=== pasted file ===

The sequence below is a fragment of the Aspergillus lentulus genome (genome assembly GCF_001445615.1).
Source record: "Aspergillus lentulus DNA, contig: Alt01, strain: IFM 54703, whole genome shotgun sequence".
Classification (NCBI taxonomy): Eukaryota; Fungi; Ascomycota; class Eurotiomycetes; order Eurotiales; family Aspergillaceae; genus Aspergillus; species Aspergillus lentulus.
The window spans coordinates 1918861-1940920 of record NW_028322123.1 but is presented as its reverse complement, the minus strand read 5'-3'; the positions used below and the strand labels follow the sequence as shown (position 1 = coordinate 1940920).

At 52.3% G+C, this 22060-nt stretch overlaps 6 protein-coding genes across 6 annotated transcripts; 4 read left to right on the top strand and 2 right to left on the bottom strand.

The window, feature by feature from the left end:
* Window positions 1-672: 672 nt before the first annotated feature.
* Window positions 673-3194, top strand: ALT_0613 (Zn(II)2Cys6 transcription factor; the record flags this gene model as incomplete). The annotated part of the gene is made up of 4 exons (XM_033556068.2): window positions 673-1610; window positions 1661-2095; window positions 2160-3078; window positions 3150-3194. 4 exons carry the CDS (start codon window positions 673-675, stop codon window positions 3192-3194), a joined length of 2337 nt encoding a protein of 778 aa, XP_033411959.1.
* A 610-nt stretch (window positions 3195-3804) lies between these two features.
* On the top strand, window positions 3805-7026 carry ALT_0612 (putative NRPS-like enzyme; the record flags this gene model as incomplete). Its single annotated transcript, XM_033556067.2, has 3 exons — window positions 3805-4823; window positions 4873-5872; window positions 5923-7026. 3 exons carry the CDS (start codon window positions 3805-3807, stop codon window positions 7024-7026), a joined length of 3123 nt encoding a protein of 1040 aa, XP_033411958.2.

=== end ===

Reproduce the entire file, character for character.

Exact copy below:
The sequence below is a fragment of the Aspergillus lentulus genome (genome assembly GCF_001445615.1).
Source record: "Aspergillus lentulus DNA, contig: Alt01, strain: IFM 54703, whole genome shotgun sequence".
Classification (NCBI taxonomy): Eukaryota; Fungi; Ascomycota; class Eurotiomycetes; order Eurotiales; family Aspergillaceae; genus Aspergillus; species Aspergillus lentulus.
The window spans coordinates 1918861-1940920 of record NW_028322123.1 but is presented as its reverse complement, the minus strand read 5'-3'; the positions used below and the strand labels follow the sequence as shown (position 1 = coordinate 1940920).

At 52.3% G+C, this 22060-nt stretch overlaps 6 protein-coding genes across 6 annotated transcripts; 4 read left to right on the top strand and 2 right to left on the bottom strand.

The window, feature by feature from the left end:
* Window positions 1-672: 672 nt before the first annotated feature.
* Window positions 673-3194, top strand: ALT_0613 (Zn(II)2Cys6 transcription factor; the record flags this gene model as incomplete). The annotated part of the gene is made up of 4 exons (XM_033556068.2): window positions 673-1610; window positions 1661-2095; window positions 2160-3078; window positions 3150-3194. 4 exons carry the CDS (start codon window positions 673-675, stop codon window positions 3192-3194), a joined length of 2337 nt encoding a protein of 778 aa, XP_033411959.1.
* A 610-nt stretch (window positions 3195-3804) lies between these two features.
* On the top strand, window positions 3805-7026 carry ALT_0612 (putative NRPS-like enzyme; the record flags this gene model as incomplete). Its single annotated transcript, XM_033556067.2, has 3 exons — window positions 3805-4823; window positions 4873-5872; window positions 5923-7026. 3 exons carry the CDS (start codon window positions 3805-3807, stop codon window positions 7024-7026), a joined length of 3123 nt encoding a protein of 1040 aa, XP_033411958.2.